We owe a debt of gratitude to indigenous cultures around the world for many of the medicines that have become staples of the modern health system. With the proliferation of medical technologies and chemical substitutes for natural medicines, it is easy to forget that today’s pharmacies are stocked with modern, synthesized versions of traditional plant medicines that were used around the world for centuries and even millennia. Additionally, many of our natural medicines have roots in indigenous medical wisdom.
I have had the pleasure of working with indigenous communities in my country and see the wealth of traditional medical knowledge, as well as the wealth of traditional plant medicines at risk of being lost forever. Many of these cultures have relied on an oral tradition for passing information from generation to generation, and like the medicine itself, this traditional teaching method is also impacted by the modern world.
While some indigenous cultures are resistant to sharing traditional medicine with the outside world, the Matsés people of Brazil and Peru have taken the bold step of documenting their traditional medicine in a 500-page encyclopedia. In an attempt to lessen the risk of theft by outside researchers and corporations, the Amazonian tribe has written the encyclopedia in its traditional language.
This massive undertaking was a collaboration between the Matsés and the conservation group Acaté. With offices in the United States and Peru, Acaté works with the indigenous peoples of the Amazon rainforest to protect and preserve this special part of the planet. Their projects extend beyond traditional medicine to include initiatives like permaculture and sustainable commerce.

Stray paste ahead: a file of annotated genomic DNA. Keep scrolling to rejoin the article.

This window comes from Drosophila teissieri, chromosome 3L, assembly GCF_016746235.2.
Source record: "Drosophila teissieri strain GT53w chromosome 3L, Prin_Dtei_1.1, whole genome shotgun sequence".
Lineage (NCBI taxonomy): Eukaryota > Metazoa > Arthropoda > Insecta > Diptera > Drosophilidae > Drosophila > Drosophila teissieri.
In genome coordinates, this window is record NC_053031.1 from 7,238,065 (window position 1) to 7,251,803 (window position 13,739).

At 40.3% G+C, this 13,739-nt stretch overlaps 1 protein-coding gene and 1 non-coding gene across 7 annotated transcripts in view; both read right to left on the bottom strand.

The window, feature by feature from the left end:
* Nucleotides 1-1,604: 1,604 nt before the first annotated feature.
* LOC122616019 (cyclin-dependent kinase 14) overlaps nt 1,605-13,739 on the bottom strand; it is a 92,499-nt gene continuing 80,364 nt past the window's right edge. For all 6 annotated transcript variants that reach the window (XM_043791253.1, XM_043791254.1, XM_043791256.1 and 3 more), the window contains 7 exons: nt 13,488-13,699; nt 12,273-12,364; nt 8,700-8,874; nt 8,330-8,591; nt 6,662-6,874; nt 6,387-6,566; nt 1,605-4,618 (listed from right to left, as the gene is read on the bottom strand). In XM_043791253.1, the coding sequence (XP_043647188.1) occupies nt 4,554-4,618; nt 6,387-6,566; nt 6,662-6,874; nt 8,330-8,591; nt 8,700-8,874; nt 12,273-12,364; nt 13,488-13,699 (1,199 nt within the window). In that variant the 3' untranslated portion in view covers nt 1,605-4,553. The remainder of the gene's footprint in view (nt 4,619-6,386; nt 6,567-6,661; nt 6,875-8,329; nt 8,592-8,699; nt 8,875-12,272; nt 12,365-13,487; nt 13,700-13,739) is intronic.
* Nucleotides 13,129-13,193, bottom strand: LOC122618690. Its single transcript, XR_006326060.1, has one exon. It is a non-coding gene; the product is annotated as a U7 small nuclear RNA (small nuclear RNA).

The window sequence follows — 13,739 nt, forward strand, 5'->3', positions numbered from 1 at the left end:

The encyclopedia is a compilation of knowledge from five shamans and became a priority after one of the Matsés’ distinguished elder healers passed away before his knowledge could be conveyed to other healers in the community. In addition to being the first ever Amazonian tribe to record its traditional medicine system in writing, the Matsés have built a stronger bridge connecting elders and youth in the community and creating a tool that helps young shamans train in the traditions passed down from more experienced healers.
In an interview with Mongabay, Christopher Herndon, M.D., president and co-founder of Acate stated, “The Matsés live in one of the most biodiverse ecosystems on the planet and have mastered knowledge of the healing properties of its plants and animals. Yet, in a world in which cultural change is destabilizing even the most isolated societies, this knowledge is rapidly disappearing.”